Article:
The Florida Supreme Court rang in the New Year by casting a blow to lenders and loan servicers in Florida seeking to avoid the entry of attorneys’ fees judgments in borrowers’ favors where the borrowers successfully argued the plaintiff lacked standing to foreclose. On December 31, 2020, the court issued its opinion in Page v. Deutsche Bank Tr. Co. Americas. In its opinion, the court reversed the Fourth District Court of Appeal’s decision reversing an order and judgment entered by the Circuit Court for the 17th Judicial Circuit in and for Broward County, Florida. The Fourth DCA had previously granted the borrower’s motion for attorneys’ fees entered following an involuntary dismissal of the lender’s foreclosure action based on the bank’s inability to prove standing at the time the complaint was filed. The Fourth DCA held in its en banc unanimous decision that “[i]f the borrower prevails on its ‘lack of standing’ defense, it cannot rely on the contract to obtain attorney’s fees,” adhering to the court’s prior precedent in Nationstar Mortg. LLC v. Glass.
The Fourth DCA certified conflict with the Fifth District Court of Appeal’s decision in Madl v. Wells Fargo Bank, N.A. and the Second District Court of Appeal’s decision in Harris v. Bank of New York Mellon. In both decisions, the courts held a borrower who prevails on a lack of standing defense can be awarded attorneys’ fees under Section 57.105(7), Florida Statutes, if they otherwise establish that the plaintiff became subject to the unilateral fee provision in the subject mortgage.
In the end, the Florida Supreme Court quashed the Fourth DCA’s opinion in Page and approved of the decisions in Madl and Harris. In reaching its decision, the court heavily relied on the statutory language of Section 57.105(7), which provides, in pertinent part, “[i]f a contract contains a provision allowing attorney’s fees to a party when he or she is required to take any action to enforce the contract, the court may also allow reasonable attorney’s fees to the other party when that party prevails in any action…with respect to the contract.” The court noted the two distinct clauses in the statute and that both must be satisfied before fees may be awarded. The first clause requires the existence of a contract that contains an attorneys’ fees provision when a party is required to take any action to enforce the contract. While the second clause requires that the plaintiff and defendant not be strangers to the contract, the second clause of Section 57.105(7) is what the Madl, Harris, and Page decisions turned on.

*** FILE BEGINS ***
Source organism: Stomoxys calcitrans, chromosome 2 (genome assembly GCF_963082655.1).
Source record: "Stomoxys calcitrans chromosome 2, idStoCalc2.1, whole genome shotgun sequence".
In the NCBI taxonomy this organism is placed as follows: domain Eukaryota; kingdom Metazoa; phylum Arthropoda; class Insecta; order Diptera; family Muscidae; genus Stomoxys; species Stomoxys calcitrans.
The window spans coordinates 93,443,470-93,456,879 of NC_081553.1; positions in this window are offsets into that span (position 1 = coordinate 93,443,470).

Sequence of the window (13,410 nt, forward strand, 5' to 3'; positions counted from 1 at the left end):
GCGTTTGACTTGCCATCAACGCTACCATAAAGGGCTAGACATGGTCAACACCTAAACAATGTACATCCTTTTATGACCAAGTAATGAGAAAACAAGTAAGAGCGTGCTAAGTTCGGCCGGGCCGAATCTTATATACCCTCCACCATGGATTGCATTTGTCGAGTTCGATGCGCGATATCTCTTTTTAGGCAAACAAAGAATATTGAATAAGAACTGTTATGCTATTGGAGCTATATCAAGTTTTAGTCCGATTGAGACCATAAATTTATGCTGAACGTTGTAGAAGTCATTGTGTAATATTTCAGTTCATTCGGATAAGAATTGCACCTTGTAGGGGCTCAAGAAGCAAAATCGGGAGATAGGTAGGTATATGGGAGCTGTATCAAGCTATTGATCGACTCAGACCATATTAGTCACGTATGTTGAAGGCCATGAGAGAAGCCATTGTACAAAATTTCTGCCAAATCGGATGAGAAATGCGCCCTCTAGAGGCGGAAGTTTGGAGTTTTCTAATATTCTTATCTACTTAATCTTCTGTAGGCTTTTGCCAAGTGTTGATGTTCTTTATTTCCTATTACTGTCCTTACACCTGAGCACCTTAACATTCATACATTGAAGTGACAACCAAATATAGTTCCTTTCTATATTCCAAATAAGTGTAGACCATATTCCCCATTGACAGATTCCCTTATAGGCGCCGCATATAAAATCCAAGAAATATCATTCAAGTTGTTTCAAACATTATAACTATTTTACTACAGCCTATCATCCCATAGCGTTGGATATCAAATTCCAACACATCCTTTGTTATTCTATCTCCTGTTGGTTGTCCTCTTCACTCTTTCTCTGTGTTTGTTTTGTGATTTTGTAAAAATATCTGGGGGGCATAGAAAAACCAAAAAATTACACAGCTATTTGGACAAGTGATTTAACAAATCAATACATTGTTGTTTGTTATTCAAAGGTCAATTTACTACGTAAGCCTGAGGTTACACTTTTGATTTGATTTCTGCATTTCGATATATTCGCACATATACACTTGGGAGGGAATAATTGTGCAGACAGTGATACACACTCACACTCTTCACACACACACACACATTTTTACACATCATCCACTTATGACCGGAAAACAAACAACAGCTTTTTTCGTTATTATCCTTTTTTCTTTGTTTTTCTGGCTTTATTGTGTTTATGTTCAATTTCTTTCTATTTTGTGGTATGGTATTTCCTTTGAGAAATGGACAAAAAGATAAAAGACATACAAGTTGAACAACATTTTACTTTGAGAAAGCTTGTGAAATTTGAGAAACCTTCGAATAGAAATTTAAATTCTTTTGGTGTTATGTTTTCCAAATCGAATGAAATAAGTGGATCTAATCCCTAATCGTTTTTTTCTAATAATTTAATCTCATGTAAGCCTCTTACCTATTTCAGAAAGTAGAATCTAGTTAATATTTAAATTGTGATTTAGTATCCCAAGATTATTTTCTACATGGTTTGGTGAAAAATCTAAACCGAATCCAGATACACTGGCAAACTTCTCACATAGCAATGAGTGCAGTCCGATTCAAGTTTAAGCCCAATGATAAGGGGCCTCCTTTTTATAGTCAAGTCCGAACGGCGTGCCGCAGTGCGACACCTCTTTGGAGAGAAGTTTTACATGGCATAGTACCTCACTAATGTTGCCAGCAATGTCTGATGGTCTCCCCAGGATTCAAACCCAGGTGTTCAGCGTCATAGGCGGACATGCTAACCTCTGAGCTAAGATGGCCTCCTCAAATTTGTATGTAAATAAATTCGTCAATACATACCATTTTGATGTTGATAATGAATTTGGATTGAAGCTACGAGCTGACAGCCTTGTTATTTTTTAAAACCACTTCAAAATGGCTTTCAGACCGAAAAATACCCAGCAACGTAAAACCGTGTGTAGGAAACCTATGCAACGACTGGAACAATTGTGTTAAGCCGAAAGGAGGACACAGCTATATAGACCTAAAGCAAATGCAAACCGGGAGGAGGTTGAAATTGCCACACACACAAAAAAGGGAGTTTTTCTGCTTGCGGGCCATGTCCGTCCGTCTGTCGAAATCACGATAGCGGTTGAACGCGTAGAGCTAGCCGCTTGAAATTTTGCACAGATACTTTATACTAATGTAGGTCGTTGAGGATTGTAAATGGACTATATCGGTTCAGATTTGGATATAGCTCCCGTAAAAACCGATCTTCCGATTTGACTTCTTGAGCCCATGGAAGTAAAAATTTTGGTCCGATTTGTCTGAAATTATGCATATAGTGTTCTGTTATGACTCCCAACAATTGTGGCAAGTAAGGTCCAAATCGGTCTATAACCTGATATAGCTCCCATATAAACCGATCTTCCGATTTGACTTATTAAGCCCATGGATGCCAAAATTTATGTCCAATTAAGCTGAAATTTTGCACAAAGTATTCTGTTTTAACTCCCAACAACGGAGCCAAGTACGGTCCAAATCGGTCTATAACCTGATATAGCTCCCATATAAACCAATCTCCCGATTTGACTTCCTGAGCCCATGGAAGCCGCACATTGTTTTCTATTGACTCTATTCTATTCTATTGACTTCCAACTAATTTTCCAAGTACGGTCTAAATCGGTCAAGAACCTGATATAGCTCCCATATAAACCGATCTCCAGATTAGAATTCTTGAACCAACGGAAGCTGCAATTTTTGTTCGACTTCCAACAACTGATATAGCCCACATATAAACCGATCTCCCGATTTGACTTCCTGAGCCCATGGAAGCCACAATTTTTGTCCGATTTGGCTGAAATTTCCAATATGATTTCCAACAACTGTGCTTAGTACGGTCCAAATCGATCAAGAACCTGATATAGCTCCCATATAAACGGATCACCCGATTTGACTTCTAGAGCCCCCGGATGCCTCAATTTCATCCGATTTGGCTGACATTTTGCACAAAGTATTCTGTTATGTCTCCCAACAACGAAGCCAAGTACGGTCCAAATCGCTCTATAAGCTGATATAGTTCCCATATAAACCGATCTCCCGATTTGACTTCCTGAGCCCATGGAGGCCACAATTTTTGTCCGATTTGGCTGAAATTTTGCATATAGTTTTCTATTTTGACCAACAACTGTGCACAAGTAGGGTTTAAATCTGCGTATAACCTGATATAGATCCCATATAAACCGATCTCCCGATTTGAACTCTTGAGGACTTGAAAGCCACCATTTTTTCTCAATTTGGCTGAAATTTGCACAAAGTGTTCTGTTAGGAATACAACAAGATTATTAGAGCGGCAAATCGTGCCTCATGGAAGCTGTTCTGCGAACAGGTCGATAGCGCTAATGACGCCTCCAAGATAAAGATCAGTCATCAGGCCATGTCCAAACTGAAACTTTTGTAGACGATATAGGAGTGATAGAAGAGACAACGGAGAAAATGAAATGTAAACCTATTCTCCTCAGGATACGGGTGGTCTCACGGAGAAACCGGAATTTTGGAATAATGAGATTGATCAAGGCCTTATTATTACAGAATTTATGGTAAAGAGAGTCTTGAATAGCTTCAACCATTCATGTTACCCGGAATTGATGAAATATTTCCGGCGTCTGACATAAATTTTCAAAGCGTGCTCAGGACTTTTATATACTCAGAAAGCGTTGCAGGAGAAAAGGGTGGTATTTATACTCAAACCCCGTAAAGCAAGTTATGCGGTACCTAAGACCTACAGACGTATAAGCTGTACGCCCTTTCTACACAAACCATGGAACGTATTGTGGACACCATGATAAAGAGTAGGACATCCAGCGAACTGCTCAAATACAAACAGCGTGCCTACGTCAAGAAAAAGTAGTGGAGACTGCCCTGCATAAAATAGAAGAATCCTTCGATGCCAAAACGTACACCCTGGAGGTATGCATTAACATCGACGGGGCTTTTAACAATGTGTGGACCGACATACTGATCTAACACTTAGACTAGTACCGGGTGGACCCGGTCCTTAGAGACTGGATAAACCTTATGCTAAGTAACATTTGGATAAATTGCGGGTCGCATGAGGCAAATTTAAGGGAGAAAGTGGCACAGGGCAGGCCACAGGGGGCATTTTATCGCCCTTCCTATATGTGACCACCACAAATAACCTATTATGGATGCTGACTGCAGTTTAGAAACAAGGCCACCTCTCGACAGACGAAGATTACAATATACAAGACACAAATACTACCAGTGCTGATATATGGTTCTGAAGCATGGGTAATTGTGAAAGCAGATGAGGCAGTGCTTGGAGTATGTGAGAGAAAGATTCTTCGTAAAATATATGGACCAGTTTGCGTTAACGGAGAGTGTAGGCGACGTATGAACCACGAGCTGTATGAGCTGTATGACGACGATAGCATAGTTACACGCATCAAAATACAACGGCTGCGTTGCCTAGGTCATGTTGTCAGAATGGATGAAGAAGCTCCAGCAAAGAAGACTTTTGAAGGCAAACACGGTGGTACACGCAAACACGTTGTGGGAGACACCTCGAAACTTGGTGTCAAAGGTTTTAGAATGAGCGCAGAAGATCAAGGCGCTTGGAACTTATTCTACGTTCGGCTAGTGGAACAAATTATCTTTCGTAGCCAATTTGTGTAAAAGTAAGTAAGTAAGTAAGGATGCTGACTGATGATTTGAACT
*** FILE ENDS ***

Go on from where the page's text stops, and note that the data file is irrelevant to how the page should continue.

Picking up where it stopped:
The court held the record established that the borrower and the bank were not strangers to the mortgage, citing the fact that the bank claimed the right to enforce the mortgage, sought to be awarded fees based under the mortgage, and, at some point, succeeded to the rights of the originating lender, since the plaintiff in Page successfully proved its standing to foreclose at trial. The court distinguished that dismissal predicated on the bank’s failure to produce proof that it possessed the right to enforce the mortgage at the time the complaint was filed, as in Page, “is not an adjudication ‘that no contractual relationship existed between the parties’…Nor is it an adjudication that the contract was nonexistent.” Indeed, the court explicitly noted to the extent the Fourth DCA read Section 57.105(7) to require contract enforceability by both parties on the day suit is filed, the court erroneously added words to the statute, which were not placed there by the Legislature. This holding ultimately drew the death knell for the Fourth DCA’s decisions in Page and Glass.
Based on the Florida Supreme Court’s decision, it is incumbent on lenders to take into consideration borrowers’ ability to recover prevailing party attorneys’ fees when lack of standing is pled as a defense to a foreclosure claim. Lenders should conduct a more thorough review of foreclosure complaints with a specific focus on standing prior to filing. In addition, lenders should take into consideration a borrower’s claim for fees when determining appropriate settlement terms or choosing to proceed with trial.